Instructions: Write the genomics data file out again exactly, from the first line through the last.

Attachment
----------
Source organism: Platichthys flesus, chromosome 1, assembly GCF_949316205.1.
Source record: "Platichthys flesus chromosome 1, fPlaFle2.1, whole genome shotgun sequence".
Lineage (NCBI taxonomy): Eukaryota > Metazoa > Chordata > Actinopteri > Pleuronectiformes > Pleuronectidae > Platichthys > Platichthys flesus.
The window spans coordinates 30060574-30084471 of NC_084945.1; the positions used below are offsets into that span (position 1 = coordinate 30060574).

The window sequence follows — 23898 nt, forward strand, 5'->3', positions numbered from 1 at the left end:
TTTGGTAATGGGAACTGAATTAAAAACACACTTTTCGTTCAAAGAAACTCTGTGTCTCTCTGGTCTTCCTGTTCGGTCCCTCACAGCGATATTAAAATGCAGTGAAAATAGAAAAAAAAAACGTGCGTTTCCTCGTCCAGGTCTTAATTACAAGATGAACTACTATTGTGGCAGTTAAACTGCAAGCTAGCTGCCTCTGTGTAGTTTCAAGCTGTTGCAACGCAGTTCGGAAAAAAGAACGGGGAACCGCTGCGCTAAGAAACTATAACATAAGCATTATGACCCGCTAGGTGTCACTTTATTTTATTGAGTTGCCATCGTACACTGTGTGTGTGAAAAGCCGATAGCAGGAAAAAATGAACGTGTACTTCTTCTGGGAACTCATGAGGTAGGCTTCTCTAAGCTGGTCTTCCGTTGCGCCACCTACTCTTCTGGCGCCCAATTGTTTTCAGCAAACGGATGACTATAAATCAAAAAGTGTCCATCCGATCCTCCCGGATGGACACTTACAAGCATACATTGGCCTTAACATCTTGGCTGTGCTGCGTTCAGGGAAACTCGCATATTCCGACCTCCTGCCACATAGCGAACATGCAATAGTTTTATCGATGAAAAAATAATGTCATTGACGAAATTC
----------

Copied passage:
Source organism: Platichthys flesus, chromosome 1, assembly GCF_949316205.1.
Source record: "Platichthys flesus chromosome 1, fPlaFle2.1, whole genome shotgun sequence".
Lineage (NCBI taxonomy): Eukaryota > Metazoa > Chordata > Actinopteri > Pleuronectiformes > Pleuronectidae > Platichthys > Platichthys flesus.
The window spans coordinates 30060574-30084471 of NC_084945.1; the positions used below are offsets into that span (position 1 = coordinate 30060574).

The window sequence follows — 23898 nt, forward strand, 5'->3', positions numbered from 1 at the left end:
TTTGGTAATGGGAACTGAATTAAAAACACACTTTTCGTTCAAAGAAACTCTGTGTCTCTCTGGTCTTCCTGTTCGGTCCCTCACAGCGATATTAAAATGCAGTGAAAATAGAAAAAAAAAACGTGCGTTTCCTCGTCCAGGTCTTAATTACAAGATGAACTACTATTGTGGCAGTTAAACTGCAAGCTAGCTGCCTCTGTGTAGTTTCAAGCTGTTGCAACGCAGTTCGGAAAAAAGAACGGGGAACCGCTGCGCTAAGAAACTATAACATAAGCATTATGACCCGCTAGGTGTCACTTTATTTTATTGAGTTGCCATCGTACACTGTGTGTGTGAAAAGCCGATAGCAGGAAAAAATGAACGTGTACTTCTTCTGGGAACTCATGAGGTAGGCTTCTCTAAGCTGGTCTTCCGTTGCGCCACCTACTCTTCTGGCGCCCAATTGTTTTCAGCAAACGGATGACTATAAATCAAAAAGTGTCCATCCGATCCTCCCGGATGGACACTTACAAGCATACATTGGCCTTAACATCTTGGCTGTGCTGCGTTCAGGGAAACTCGCATATTCCGACCTCCTGCCACATAGCGAACATGCAATAGTTTTATCGATGAAAAAATAATGTCATTGACGAAATTC